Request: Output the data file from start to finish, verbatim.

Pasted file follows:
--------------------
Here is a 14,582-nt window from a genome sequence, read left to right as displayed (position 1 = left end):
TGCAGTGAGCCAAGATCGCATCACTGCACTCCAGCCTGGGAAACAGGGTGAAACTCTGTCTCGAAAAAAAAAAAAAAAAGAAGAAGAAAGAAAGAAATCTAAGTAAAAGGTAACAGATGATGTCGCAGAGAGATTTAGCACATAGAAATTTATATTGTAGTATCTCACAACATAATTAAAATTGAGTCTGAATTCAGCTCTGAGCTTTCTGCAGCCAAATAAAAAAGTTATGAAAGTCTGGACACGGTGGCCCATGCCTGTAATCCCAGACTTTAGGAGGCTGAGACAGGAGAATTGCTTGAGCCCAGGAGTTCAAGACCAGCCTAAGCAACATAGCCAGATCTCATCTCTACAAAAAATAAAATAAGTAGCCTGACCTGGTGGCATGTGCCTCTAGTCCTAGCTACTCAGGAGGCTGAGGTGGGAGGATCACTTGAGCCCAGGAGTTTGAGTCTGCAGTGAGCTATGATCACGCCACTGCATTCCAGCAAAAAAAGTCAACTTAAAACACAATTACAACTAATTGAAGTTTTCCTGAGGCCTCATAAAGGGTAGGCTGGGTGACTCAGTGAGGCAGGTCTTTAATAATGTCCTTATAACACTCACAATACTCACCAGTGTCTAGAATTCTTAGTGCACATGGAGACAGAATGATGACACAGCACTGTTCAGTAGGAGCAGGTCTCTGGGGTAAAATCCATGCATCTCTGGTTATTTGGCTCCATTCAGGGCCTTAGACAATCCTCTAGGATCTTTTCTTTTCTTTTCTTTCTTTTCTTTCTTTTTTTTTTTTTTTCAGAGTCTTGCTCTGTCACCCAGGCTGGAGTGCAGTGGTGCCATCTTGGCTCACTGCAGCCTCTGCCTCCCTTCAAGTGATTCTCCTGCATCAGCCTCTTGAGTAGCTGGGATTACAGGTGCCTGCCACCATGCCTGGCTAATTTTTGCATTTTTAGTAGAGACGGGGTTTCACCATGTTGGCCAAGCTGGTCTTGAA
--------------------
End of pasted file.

Here is a 14,582-nt window from a genome sequence, read left to right as displayed (position 1 = left end):
TGCAGTGAGCCAAGATCGCATCACTGCACTCCAGCCTGGGAAACAGGGTGAAACTCTGTCTCGAAAAAAAAAAAAAAAAGAAGAAGAAAGAAAGAAATCTAAGTAAAAGGTAACAGATGATGTCGCAGAGAGATTTAGCACATAGAAATTTATATTGTAGTATCTCACAACATAATTAAAATTGAGTCTGAATTCAGCTCTGAGCTTTCTGCAGCCAAATAAAAAAGTTATGAAAGTCTGGACACGGTGGCCCATGCCTGTAATCCCAGACTTTAGGAGGCTGAGACAGGAGAATTGCTTGAGCCCAGGAGTTCAAGACCAGCCTAAGCAACATAGCCAGATCTCATCTCTACAAAAAATAAAATAAGTAGCCTGACCTGGTGGCATGTGCCTCTAGTCCTAGCTACTCAGGAGGCTGAGGTGGGAGGATCACTTGAGCCCAGGAGTTTGAGTCTGCAGTGAGCTATGATCACGCCACTGCATTCCAGCAAAAAAAGTCAACTTAAAACACAATTACAACTAATTGAAGTTTTCCTGAGGCCTCATAAAGGGTAGGCTGGGTGACTCAGTGAGGCAGGTCTTTAATAATGTCCTTATAACACTCACAATACTCACCAGTGTCTAGAATTCTTAGTGCACATGGAGACAGAATGATGACACAGCACTGTTCAGTAGGAGCAGGTCTCTGGGGTAAAATCCATGCATCTCTGGTTATTTGGCTCCATTCAGGGCCTTAGACAATCCTCTAGGATCTTTTCTTTTCTTTTCTTTCTTTTCTTTCTTTTTTTTTTTTTTTCAGAGTCTTGCTCTGTCACCCAGGCTGGAGTGCAGTGGTGCCATCTTGGCTCACTGCAGCCTCTGCCTCCCTTCAAGTGATTCTCCTGCATCAGCCTCTTGAGTAGCTGGGATTACAGGTGCCTGCCACCATGCCTGGCTAATTTTTGCATTTTTAGTAGAGACGGGGTTTCACCATGTTGGCCAAGCTGGTCTTGAA